Tuesday, May 11, 2010


By D.E.Levine

Director: Dagur Kari
Writer: Dagur Kari
Cast: Paul Dano, Brian Cox, Stephanie Szostak, Isild Le Besco, Damian Young, Clark Middleton, Susan Blommaert et al.
Producers: Skuli Fr. Malmquist and Thor Sigurjonsson
Executive Producers: Scott Macaulay and Sigurjon Sighvatsson
Co-producers: Peter Nadermann and Birgitte Skov
Associate Producer: Sigrid Strohmann
Line Producers: Hlin Johannesdottir and Jimmy Price
Original Music: Ori Jonsson and Dagur Kari
Running Time: 95 Minutes
Country of Origin: United Kingdon
Language: English
Genre: Drama

Basically The Good Heart is a film about gifts and what they mean. Is a gift really a gift if it comes with conditions?

Early in the movie, Lucas, a homeless man and street person attempts suicide and his life is saved by staff at the hospital. He's extremely grateful and signs up to be an organ donor. The staff is so moved by his thanks that they take up a collection to give him a new start.

At the same time, crusty old Jacques, the owner of a bar straight out of "The Iceman Cometh" suffers his fifth heart attack and is saved at the same hospital where his doctor informs him he can be put on a heart transplant list only if he gives up smoking and drinking.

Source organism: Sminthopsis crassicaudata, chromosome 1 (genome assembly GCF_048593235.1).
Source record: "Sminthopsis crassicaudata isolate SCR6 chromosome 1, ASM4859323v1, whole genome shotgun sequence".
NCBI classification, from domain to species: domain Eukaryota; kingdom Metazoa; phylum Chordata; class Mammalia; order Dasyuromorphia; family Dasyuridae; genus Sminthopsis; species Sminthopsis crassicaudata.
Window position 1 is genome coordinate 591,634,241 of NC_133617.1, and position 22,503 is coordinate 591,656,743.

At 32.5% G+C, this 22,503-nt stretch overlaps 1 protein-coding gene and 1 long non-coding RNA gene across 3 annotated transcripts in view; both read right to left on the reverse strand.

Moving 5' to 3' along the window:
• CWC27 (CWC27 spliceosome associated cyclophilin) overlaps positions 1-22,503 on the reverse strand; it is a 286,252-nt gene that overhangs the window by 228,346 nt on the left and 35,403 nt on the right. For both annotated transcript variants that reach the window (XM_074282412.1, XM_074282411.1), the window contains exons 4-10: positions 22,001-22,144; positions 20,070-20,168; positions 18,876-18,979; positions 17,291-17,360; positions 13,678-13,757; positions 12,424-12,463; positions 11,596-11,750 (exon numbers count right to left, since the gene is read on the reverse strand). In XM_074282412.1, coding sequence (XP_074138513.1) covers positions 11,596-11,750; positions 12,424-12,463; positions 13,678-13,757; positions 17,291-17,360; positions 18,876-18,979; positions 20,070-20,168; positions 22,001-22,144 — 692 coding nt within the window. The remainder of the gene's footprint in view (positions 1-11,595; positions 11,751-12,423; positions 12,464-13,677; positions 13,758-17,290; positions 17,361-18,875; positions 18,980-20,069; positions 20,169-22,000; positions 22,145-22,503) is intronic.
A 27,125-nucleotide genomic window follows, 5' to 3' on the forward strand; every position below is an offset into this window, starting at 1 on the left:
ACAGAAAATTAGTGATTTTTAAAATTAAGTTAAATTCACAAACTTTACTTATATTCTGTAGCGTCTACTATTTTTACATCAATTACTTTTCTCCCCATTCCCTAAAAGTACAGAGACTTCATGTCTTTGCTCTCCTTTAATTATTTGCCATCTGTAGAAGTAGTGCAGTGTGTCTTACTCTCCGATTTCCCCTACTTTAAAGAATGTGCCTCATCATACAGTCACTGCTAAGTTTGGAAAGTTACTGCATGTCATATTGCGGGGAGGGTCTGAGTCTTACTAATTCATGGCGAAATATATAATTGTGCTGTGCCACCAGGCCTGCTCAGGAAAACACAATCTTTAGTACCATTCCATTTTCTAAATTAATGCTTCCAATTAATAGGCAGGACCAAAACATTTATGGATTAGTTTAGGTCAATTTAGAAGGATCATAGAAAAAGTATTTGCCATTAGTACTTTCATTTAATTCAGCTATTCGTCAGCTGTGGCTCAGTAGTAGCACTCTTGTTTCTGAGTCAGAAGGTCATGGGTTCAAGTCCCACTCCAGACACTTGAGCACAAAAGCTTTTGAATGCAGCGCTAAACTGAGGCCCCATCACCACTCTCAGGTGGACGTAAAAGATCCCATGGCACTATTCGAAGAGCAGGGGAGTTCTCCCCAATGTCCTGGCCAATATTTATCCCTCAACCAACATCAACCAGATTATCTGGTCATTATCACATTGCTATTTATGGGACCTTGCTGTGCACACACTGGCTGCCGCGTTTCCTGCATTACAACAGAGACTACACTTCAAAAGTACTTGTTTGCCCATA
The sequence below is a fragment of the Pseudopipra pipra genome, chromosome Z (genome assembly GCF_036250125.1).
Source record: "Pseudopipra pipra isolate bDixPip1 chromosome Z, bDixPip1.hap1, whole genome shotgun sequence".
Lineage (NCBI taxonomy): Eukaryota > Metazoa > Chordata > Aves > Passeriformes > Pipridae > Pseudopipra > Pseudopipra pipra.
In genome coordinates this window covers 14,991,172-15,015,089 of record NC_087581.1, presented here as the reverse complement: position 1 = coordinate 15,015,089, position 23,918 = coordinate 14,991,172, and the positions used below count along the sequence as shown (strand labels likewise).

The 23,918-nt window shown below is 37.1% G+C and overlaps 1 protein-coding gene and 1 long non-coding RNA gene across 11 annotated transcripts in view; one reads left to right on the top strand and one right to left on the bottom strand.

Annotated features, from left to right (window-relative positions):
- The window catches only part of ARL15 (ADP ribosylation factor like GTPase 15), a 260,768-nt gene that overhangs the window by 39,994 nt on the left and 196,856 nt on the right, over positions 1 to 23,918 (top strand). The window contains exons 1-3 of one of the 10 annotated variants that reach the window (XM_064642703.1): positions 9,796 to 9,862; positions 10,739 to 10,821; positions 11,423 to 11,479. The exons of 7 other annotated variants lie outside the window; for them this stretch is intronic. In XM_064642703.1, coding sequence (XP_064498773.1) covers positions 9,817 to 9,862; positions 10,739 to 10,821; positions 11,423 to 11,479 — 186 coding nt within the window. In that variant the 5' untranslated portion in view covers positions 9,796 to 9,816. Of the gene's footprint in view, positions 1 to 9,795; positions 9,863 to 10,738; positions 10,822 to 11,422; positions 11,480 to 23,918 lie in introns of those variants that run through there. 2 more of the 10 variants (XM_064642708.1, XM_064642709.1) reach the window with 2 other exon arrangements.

The two meet and bond when they are placed in the same room in the hospital.

Once released from the hospital Lucas gives all his money away to other street people. Jacques takes him in as an apprentice and teaches him how to handle the bar. There are a lot of rules involved as far as handling the customers, making the espresso and limiting the number of customers to no more than thirteen.

When a distraught young woman shows up during a storm one night Lucas takes her in and despite Jacques' disapproval they soon wind up marrying.

The lead actors play well against each other and make the story totally believable, if a bit bizarre.

An unexpected twist in the plot brings the viewer back to the question about when is a gift a gift and what part does fate play in bringing gifts to us?

The Good Heart touches the viewer's heart more deeply than expected by its display of tenderness and mortality.